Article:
Support Local Journalism


A park, particularly a green space in the heart of a metropolis, adds tremendous value to a city. But is it possible to put a dollar value on that worth?

In an effort to measure that value, Dr. Jaap Vos and Dr. Thomas Wuerzer, two professors in Boise State University's Department of Community and Regional Planning, have completed a research project addresssing the question "What is the added economic value that Boise's Parks and Recreation system provides to the City of Boise?" They will reveal their findings to the Boise City Council on Tuesday, April 21.

The national nonprofit Trust for Public Land uses a standard of 500 feet. In other words, they measure a park's economic impact to homes within 500 feet. There are 11,749 properties within 500 feet of Boise parks. Those homes represent more than $2.7 billion in assessed residential property value. Add in the Boise Greenbelt and Foothills, and there are 16,101 properties within the 500 feet, representing $4.2 billion in assessed residential property value.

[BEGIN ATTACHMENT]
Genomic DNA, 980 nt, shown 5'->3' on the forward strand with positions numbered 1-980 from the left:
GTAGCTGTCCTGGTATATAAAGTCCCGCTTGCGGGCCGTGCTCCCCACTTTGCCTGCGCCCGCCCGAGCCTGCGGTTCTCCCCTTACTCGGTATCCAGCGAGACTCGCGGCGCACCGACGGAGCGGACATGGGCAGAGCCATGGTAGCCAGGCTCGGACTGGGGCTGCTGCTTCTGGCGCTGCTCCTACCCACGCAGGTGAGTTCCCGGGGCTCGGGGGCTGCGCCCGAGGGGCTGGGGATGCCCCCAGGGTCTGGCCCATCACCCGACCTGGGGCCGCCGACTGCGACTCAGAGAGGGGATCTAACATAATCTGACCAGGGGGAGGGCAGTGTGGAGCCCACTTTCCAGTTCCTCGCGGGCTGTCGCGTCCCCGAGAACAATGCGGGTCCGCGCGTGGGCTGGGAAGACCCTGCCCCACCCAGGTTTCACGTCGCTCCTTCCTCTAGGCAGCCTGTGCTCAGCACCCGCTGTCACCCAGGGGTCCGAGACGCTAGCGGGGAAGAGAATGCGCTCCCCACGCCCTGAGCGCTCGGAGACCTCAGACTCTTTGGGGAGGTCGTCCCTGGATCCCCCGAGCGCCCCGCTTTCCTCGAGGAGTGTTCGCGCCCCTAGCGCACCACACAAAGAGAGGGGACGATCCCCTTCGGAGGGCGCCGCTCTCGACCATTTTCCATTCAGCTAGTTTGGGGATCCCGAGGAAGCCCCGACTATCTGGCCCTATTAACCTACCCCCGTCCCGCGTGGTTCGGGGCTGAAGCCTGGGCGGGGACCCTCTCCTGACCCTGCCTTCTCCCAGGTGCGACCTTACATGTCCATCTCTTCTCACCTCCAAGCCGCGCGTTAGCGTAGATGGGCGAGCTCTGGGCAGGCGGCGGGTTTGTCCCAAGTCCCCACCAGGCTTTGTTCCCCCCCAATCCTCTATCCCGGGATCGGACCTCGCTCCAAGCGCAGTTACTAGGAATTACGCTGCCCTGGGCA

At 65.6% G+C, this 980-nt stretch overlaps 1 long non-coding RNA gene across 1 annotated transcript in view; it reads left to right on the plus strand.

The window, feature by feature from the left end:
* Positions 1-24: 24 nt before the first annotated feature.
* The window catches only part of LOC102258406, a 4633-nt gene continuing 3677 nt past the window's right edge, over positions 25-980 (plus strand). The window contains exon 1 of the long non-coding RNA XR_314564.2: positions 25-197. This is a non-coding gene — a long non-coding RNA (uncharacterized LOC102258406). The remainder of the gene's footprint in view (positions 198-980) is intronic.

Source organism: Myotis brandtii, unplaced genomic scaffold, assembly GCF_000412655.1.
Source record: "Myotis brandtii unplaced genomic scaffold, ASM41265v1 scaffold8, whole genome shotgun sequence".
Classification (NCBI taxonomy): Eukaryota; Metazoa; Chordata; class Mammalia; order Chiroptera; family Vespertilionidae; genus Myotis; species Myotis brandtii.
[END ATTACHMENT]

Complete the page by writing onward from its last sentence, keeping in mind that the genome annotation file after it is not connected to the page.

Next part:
But Vos tells Boise Weekly that they were more interested in measuring Boise's entire park system (including the Greenbelt and Foothills) and their economic impact to all residences. That comes close to an impact of approximately $580 million.

There are many variables, however, beginning with the fact that not all parks have the same impact and some homes have greater access to multiple parks. 

The following are among the study's conclusions:

-Access is more important than distance.

-Different parks have different economic impacts (for example Ann Morrison and Julia Davis parks have a much greater impact to all city residences while neighborhood parks have a more parochial impact).

-The park system has a significant impact on property tax revenue in all of Ada County.